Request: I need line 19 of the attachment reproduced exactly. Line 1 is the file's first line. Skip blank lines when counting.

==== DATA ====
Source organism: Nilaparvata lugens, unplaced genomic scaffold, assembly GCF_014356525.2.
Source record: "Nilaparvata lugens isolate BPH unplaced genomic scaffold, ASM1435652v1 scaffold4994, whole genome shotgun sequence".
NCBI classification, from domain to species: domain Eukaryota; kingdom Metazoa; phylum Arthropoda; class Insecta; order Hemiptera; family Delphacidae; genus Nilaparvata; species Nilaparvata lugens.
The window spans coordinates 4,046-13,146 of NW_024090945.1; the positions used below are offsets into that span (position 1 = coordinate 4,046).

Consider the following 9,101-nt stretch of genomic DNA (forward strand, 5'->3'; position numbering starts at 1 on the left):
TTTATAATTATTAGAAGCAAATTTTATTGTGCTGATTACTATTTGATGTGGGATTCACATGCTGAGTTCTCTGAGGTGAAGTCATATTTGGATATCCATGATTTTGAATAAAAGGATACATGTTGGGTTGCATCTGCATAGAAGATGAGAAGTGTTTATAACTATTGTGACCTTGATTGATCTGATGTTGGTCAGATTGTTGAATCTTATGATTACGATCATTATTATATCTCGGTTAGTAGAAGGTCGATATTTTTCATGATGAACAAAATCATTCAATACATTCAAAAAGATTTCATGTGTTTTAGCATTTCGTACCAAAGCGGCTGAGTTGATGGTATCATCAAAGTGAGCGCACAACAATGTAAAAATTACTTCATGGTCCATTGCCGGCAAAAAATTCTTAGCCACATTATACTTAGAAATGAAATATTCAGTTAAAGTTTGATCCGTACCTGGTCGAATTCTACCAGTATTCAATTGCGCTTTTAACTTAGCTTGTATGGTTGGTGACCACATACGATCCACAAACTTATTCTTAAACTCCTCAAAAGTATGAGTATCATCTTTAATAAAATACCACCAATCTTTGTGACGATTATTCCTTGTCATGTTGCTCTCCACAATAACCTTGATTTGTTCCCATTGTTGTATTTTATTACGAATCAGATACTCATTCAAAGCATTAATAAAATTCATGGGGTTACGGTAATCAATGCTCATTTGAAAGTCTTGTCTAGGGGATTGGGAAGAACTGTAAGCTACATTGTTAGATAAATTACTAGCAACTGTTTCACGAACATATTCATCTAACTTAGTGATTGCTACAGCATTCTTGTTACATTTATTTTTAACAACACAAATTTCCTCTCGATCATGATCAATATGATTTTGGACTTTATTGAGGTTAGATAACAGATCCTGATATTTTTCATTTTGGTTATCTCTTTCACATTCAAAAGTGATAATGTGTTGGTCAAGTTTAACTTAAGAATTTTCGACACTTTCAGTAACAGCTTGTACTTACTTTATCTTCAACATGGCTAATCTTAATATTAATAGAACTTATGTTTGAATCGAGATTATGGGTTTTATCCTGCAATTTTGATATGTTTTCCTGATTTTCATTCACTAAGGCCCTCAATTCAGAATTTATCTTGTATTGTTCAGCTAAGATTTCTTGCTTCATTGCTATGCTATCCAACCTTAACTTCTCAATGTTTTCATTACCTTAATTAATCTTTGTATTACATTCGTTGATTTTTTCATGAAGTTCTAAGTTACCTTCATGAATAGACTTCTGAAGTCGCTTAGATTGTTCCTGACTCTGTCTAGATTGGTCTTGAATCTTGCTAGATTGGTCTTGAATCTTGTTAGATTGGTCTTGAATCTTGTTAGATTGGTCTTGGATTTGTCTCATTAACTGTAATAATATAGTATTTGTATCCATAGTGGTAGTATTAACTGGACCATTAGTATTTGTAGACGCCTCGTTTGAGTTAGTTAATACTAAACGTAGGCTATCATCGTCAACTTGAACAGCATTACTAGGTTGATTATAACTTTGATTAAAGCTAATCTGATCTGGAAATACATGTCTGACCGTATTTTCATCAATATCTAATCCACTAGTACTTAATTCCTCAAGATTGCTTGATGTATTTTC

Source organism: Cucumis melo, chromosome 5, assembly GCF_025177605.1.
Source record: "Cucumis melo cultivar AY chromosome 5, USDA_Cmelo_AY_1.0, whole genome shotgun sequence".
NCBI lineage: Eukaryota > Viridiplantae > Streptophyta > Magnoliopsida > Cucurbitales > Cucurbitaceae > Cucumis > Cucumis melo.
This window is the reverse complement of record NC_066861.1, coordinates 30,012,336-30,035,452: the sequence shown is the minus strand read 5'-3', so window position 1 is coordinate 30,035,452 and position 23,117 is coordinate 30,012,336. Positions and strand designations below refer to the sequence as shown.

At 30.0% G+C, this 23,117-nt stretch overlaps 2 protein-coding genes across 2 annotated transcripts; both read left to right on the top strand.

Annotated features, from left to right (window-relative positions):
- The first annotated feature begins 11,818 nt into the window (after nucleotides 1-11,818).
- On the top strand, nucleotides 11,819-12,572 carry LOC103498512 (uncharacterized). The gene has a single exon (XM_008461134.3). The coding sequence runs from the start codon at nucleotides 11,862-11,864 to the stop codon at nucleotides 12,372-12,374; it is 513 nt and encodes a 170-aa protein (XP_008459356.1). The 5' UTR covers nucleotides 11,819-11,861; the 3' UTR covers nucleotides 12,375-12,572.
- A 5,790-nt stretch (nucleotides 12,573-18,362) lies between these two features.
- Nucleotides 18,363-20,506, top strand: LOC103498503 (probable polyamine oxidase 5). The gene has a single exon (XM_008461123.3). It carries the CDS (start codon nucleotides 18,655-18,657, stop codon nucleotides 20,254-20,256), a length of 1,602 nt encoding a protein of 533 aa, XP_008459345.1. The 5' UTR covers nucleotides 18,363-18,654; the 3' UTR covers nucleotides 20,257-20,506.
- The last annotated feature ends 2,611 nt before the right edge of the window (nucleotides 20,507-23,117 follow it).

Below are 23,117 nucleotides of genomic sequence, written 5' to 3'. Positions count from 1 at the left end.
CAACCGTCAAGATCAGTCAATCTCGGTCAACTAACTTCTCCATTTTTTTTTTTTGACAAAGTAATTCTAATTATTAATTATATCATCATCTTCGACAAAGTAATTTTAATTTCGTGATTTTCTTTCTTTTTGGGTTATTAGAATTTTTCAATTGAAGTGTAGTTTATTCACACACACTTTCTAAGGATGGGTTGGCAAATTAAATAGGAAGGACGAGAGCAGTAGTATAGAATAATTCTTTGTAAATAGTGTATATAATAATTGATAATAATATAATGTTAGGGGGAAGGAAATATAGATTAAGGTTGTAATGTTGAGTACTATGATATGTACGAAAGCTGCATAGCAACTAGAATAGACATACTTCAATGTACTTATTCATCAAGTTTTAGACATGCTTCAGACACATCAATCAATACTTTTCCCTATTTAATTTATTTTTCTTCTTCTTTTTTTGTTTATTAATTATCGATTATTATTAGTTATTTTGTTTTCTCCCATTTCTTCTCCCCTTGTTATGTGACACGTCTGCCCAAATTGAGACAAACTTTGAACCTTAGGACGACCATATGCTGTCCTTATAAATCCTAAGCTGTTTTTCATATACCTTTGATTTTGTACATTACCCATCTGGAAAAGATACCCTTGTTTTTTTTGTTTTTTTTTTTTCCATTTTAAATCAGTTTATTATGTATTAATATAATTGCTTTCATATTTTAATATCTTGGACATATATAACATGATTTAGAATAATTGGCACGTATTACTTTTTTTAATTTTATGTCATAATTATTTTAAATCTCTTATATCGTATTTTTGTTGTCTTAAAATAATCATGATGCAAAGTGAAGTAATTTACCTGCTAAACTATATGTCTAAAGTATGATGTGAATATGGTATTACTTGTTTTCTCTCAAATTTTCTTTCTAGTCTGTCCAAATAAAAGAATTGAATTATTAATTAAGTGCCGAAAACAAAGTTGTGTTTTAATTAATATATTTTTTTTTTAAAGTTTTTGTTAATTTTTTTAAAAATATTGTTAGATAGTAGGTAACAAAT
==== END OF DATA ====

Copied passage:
CAACCGTCAAGATCAGTCAATCTCGGTCAACTAACTTCTCCATTTTTTTTTTTTGACAAAGTAATTCTAATTATTAATTATATCATCATCTTCGACAAAGTAATTTTAATTTCGTGATTTTCTTTCTTTTTGGGTTATTAGAATTTTTCAATTGAAGTGTAGTTTATTCACACACACTTTCTAAGGATGGGTTGGCAAATTAAATAGGAAGGACGAGAGCAGTAGTATAGAATAATTCTTTGTAAATAGTGTATATAATAATTGATAATAATATAATGTTAGGGGGAAGGAAATATAGATTAAGGTTGTAATGTTGAGTACTATGATATGTACGAAAGCTGCATAGCAACTAGAATAGACATACTTCAATGTACTTATTCATCAAGTTTTAGACATGCTTCAGACACATCAATCAATACTTTTCCCTATTTAATTTATTTTTCTTCTTCTTTTTTTGTTTATTAATTATCGATTATTATTAGTTATTTTGTTTTCTCCCATTTCTTCTCCCCTTGTTATGTGACACGTCTGCCCAAATTGAGACAAACTTTGAACCTTAGGACGACCATATGCTGTCCTTATAAATCCTAAGCTGTTTTTCATATACCTTTGATTTTGTACATTACCCATCTGGAAAAGATACCCTTGTTTTTTTTGTTTTTTTTTTTTCCATTTTAAATCAGTTTATTATGTATTAATATAATTGCTTTCATATTTTAATATCTTGGACATATATAACATGATTTAGAATAATTGGCACGTATTACTTTTTTTAATTTTATGTCATAATTATTTTAAATCTCTTATATCGTATTTTTGTTGTCTTAAAATAATCATGATGCAAAGTGAAGTAATTTACCTGCTAAACTATATGTCTAAAGTATGATGTGAATATGGTATTACTTGTTTTCTCTCAAATTTTCTTTCTAGTCTGTCCAAATAAAAGAATTGAATTATTAATTAAGTGCCGAAAACAAAGTTGTGTTTTAATTAATATATTTTTTTTTTAAAGTTTTTGTTAATTTTTTTAAAAATATTGTTAGATAGTAGGTAACAAAT